Copyright and Fair Use

Library DVDs with Public Performance Rights

Using Media Content

Under copyright law, a copyright holder has the exclusive right to publicly display his/her work.  Permission is required to publicly (in a non-classroom setting) show a work.

Face-to-Face Classroom Use
A film or video may be shown in the classroom when the instructor is present and the work is incorporated into instruction.  A license or permission is not necessary as long as the copy of the work is lawfully obtained.

Workshops and Training
Public performance rights are required for open workshops or training where a film or video is screened.  In some cases, clips may be used under the fair use provisions of copyright law.

Group Screenings
In most cases, an open screening of a film or video requires a public performance license.  Videos and DVDs rented or purchased from Blockbuster, Netflix, etc., are intended for "home use only."  Performance rights are not included.  Therefore, a public performance license must be obtained prior to a public showing.  Under certain conditions, the use of short clips of a film or video may be permissible under the fair use provision of copyright law.  The videos and DVDs purchased by Horrmann Library do not, generally, include public performance rights.  However, there may be some documentaries that do.  Please check with Cathy Perkins (catherine.perkins@wagner.edu) for additional information.

Creating Media Content

Students and faculty wishing to use copyright-protected songs, video clips, etc. to create content for videos, films, websites, and PowerPoint presentations should be guided by the provisions of Fair Use, especially if the content will be posted either online or via social media. The resulting work should be transformative, in that it takes original materials to make something new and different.  

Fair Use is an exception to and limitation of the exclusive rights of copyright holders, which allows members of educational and other institutions to reproduce protected materials for educational purposes. Fair use may be determined by an evaluation of four factors relating to the use of the materials.

The factors to be considered are:

  •     The purpose and character of the use, including whether such use is of a commercial nature or is for educational
        purposes
  •     The nature of the copyrighted work (i.e. format)
  •     The amount and substantiality of the portion used in relation to the copyrighted work as a whole; and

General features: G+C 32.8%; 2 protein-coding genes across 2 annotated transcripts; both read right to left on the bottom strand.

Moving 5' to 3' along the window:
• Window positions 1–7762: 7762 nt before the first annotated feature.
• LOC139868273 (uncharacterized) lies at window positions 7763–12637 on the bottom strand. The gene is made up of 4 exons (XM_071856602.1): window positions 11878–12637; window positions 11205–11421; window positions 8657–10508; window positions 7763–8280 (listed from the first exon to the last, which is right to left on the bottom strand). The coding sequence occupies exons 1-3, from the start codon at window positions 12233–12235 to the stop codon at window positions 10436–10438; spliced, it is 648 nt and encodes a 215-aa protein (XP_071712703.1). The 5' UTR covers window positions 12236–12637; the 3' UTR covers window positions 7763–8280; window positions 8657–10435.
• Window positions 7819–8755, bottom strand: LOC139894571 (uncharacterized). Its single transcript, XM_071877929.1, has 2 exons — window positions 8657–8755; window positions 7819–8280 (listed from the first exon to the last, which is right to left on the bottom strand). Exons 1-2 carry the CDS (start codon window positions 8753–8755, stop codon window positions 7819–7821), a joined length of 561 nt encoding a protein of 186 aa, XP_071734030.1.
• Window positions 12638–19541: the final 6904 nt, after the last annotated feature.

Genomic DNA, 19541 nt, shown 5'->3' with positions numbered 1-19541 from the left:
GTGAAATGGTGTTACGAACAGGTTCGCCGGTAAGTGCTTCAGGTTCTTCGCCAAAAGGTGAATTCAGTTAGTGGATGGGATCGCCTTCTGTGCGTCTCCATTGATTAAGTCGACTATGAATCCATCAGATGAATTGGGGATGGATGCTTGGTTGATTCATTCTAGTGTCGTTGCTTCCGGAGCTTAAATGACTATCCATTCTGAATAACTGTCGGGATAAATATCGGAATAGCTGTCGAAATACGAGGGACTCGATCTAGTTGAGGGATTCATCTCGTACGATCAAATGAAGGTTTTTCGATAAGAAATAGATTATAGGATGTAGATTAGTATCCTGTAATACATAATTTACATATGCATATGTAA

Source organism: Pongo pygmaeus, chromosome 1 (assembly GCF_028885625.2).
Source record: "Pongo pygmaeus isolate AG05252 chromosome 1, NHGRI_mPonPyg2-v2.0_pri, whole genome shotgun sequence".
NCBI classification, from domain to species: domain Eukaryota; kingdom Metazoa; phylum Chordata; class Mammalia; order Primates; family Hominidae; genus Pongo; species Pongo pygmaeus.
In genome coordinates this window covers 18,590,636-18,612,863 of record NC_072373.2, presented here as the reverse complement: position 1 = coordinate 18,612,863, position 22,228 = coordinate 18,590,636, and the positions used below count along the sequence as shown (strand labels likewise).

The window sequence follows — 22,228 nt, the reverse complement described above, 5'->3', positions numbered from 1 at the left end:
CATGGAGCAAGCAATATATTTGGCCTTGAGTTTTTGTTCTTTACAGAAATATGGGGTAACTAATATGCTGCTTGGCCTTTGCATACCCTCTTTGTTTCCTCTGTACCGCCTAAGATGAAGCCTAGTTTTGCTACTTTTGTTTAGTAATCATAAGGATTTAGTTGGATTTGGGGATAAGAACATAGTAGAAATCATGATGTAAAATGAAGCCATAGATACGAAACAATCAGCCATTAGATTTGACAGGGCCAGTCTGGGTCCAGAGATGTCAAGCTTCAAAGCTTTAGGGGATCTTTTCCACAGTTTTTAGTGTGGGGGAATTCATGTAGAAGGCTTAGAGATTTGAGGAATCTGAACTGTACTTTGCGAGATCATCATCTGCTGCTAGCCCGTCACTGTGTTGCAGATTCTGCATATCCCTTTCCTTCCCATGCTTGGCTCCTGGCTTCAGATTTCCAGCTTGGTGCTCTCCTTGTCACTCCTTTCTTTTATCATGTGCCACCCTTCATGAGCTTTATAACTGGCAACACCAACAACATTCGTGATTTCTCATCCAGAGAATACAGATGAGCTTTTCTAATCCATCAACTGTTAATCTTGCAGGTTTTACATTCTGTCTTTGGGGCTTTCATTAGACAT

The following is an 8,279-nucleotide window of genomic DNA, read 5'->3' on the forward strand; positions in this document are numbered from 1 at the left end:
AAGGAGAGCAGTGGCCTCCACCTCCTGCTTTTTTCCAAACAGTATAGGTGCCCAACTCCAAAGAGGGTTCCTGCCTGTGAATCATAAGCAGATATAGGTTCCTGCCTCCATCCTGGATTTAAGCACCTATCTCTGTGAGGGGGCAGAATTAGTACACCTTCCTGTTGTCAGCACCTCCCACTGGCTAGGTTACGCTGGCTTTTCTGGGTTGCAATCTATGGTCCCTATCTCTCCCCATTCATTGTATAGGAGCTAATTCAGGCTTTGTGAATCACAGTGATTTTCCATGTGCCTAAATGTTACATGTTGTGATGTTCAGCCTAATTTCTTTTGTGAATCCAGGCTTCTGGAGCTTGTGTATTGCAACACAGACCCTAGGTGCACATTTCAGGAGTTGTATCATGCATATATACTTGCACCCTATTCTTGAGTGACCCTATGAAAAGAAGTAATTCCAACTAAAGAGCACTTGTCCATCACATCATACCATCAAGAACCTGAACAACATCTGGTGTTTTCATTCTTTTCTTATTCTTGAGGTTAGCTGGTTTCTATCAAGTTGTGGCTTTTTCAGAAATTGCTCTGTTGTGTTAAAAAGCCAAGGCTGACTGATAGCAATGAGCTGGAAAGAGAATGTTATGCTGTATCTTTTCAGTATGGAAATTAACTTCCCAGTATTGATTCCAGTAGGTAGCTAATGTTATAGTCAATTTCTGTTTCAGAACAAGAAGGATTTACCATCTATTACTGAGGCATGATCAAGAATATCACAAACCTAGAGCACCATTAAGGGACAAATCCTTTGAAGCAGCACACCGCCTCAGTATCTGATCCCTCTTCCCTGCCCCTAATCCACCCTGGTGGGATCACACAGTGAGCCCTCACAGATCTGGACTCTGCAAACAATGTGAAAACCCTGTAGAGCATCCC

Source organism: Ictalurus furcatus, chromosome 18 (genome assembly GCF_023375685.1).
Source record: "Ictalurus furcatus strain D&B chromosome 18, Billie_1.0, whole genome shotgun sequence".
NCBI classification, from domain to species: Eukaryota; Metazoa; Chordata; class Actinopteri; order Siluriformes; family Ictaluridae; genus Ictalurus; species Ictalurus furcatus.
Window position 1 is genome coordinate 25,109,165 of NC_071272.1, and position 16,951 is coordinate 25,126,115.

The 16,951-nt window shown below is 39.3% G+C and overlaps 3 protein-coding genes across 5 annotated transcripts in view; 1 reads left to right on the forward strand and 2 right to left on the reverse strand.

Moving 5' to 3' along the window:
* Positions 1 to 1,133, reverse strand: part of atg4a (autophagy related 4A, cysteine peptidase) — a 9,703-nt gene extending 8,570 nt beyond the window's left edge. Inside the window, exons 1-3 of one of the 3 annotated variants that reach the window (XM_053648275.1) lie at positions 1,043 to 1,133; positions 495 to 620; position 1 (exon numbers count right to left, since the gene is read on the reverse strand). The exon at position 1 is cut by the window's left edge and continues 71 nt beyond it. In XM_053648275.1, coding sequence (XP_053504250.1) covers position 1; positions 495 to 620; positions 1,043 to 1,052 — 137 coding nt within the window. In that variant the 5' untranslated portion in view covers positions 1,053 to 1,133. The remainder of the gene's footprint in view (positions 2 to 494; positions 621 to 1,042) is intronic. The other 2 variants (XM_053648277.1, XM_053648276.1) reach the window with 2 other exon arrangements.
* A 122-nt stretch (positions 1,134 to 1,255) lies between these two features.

•     The effect of the use upon the potential market for, or value of the copyrighted work.

All four factors should be evaluated in each case, and no one factor can determine the outcome. While fair use applies to teaching, research, and other related activities, an educational purpose alone does not automatically make a use "fair."

Please use the Wagner College Fair Use Checklist (PDF) to determine whether or not your materials require permission for use.

Some questions to consider when assessing the applicability of fair use:

  • Will the copyrighted material be used for commentary or criticism?
  • Will the copyrighted material be used for illustration or example?
  • Was the material captured incidentally or accidentally?
  • Will the copyrighted material be used to memorialize, preserve or rescue an experience, event, or cultural phenomenon?
  • Will a portion of the work be used to stimulate discussion?
  • Will quotations be used in order to recombine elements to highlight relationships between them

For a more comprehensive explanation of best practice in the creation of media content, see the attached documents to the left. There are numerous websites available that offer open access music, videos, artwork, etc.  A selected list is available under the Public Domain Resources tab of this Research Guide.

File Sharing

Movies, videos, games, MP3 music and other files are protected by (or subject to) copyright law and are usually illegal to share through peer-to-peer (P2P) applications unless permission has been granted by the copyright holder.  In the file-sharing context, downloading or uploading even small parts of a copyrighted work without permission constitutes a copyright infringement.  If such files are illegally shared, there is a risk of civil litigation and criminal prosecution, which may result in fines or prison time.  It is also within the College's purview to take disciplinary action against the infringer under the Community Standards of Conduct outlined in the Wagner College Student Handbook.  For additional information, please click here to access the Responsible Use Policy of the Information Technology Department: http://wagner.edu/it/policies/